You Are The Only One Who Doesn’t Make Any Sound

In an orchestra setting, the violin players, play the violin, the tuba players play the tuba, and the bass players play the bass.  Each of these musicians or groups of musicians has an instrument that they can pick up anytime and practice.  A Conductor on the other hand has the orchestra.  There is no try way to practice late at night with an imaginary group of 50 people.  The preparation for Conductors is mostly mental and requires you to study scores of music and practice “gestures” in the air, sometimes in front of mirrors to make sure that the one single time you are in front of a group you get it right.

As a Tech Coach, it is very much the same.  Teachers have the opportunity to learn from their students every day.  They learn how their classrooms work, act, and interact with each other.  As a Tech Coach, you have just one moment to walk into a classroom and nail your lesson.  When you are given an opportunity to present in front of a building, you are given an opportunity to showcase your self in front of 150 (or more) strangers who are all there to learn from, and support you. They know you are in front of them to help them become better educators, but there might not be the same friendly connection that a teacher and a group of students has, or a principal and a faculty have.

Walking into a building to give PD is very much like bring asked to come into a new orchestra and guest conduct a rehearsal or performance without ever getting to meet the musicians.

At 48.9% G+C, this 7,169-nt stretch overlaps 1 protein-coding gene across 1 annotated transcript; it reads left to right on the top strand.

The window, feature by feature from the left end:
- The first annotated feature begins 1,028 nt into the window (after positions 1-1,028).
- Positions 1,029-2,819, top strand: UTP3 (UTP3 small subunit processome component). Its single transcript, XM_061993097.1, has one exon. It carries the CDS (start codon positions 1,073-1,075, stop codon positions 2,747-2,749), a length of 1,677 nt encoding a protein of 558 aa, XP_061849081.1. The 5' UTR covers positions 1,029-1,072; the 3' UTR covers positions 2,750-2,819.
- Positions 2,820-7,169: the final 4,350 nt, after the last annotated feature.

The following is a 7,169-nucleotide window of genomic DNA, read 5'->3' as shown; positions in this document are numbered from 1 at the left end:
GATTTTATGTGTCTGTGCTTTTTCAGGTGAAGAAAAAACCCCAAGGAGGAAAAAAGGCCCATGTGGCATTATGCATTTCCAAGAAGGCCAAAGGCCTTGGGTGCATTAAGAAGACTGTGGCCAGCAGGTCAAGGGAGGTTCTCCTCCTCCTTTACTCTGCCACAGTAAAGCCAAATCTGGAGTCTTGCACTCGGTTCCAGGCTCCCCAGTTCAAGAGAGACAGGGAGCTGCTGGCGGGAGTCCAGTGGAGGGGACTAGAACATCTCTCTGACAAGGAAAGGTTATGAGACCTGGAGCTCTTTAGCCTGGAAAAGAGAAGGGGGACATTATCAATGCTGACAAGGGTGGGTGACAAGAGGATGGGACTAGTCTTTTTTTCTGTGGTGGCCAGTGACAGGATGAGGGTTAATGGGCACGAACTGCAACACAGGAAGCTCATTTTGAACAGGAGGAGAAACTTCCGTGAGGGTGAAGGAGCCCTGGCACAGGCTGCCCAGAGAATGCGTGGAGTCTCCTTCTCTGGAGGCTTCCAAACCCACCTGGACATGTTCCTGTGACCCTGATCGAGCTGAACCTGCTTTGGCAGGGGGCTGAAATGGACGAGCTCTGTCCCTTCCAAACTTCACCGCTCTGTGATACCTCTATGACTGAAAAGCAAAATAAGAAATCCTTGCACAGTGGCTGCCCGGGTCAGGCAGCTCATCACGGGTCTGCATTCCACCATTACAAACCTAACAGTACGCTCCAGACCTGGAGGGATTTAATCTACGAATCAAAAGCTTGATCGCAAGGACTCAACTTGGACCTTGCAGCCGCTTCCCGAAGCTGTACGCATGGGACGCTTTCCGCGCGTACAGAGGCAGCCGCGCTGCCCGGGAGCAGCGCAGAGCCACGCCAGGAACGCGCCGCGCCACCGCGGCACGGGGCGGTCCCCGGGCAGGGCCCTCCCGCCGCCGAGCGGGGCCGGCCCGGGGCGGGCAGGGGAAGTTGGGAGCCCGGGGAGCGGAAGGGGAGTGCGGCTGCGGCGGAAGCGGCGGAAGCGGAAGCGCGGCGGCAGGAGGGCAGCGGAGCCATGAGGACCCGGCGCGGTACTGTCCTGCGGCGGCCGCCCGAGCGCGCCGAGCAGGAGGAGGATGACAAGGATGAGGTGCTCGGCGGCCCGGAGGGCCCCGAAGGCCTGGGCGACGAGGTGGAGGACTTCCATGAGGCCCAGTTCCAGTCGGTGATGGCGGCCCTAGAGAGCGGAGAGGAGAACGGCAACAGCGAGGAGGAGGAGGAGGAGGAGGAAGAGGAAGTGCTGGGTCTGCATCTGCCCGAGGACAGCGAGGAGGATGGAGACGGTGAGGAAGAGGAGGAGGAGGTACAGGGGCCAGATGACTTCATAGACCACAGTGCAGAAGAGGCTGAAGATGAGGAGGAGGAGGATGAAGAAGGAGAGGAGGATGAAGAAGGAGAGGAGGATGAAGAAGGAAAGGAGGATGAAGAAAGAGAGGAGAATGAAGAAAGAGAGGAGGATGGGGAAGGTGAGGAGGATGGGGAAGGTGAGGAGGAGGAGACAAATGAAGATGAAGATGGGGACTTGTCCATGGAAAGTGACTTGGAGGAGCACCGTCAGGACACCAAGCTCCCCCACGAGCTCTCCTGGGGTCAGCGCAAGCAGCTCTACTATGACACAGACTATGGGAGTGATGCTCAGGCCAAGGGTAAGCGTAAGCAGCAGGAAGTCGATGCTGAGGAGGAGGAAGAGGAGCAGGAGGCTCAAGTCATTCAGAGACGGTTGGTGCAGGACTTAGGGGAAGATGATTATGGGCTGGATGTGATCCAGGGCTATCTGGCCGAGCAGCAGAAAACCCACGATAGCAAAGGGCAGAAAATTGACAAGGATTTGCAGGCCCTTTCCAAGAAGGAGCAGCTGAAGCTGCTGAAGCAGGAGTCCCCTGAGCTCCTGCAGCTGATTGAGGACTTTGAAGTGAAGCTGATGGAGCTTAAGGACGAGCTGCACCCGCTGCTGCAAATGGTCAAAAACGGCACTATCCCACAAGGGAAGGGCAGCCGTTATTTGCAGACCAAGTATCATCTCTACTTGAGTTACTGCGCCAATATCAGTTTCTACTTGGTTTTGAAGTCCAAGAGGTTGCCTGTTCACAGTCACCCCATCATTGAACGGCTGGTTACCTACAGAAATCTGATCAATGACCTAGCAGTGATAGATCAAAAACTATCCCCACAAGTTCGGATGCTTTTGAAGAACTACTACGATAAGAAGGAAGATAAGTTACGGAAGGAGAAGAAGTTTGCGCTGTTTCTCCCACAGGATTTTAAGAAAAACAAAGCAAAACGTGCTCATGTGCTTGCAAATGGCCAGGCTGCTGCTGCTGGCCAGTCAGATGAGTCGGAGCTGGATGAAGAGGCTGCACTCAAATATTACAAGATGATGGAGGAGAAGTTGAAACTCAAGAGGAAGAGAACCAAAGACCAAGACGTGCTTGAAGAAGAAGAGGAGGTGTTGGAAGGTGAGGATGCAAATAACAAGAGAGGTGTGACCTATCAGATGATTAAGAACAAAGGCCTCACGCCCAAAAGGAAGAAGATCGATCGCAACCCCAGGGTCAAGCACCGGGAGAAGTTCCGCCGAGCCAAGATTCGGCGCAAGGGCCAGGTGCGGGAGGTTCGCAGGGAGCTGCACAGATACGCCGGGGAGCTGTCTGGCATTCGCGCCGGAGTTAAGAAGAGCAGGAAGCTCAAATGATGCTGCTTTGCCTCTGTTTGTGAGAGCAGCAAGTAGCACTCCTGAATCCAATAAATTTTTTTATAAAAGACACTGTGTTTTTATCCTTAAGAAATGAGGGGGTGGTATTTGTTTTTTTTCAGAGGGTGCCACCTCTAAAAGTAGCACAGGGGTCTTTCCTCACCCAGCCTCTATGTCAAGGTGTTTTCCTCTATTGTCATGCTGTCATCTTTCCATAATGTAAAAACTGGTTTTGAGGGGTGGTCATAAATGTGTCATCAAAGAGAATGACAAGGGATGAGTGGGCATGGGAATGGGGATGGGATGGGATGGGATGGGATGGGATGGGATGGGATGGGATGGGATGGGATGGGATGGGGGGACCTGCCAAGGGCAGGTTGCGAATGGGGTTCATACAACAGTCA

Your Teachers … They Don’t Need You

Let’s face the fact that teachers have been teaching for hundreds of years without the need for a “Technology Integration Specialist.”  They don’t need “Tech Coaching.”  But … do they?

One of the first rules of conducting is … Show Up When Needed, and Get Out Of The Way …

There are times when you can simply tell a musician how to play something, times when you can describe a sound, and times where you have to grab an instrument from the violin section and demonstrate for a group.

This couldn’t be more truer as a Tech Coach.  There are times where I have worked with a teacher and my role was simply to answer a question or two and back away.  Other situations have lead me to helping them create a co-teaching lesson where together, we worked with the students on an innovative lesson.

In the classroom, the role of a Tech Coach is to quickly enter and assess a situation and provide whatever the teacher needs when they need it.  Perhaps it’s by simply answering a question and other times it’s by picking up the instrument to demonstrate how something should look or sound.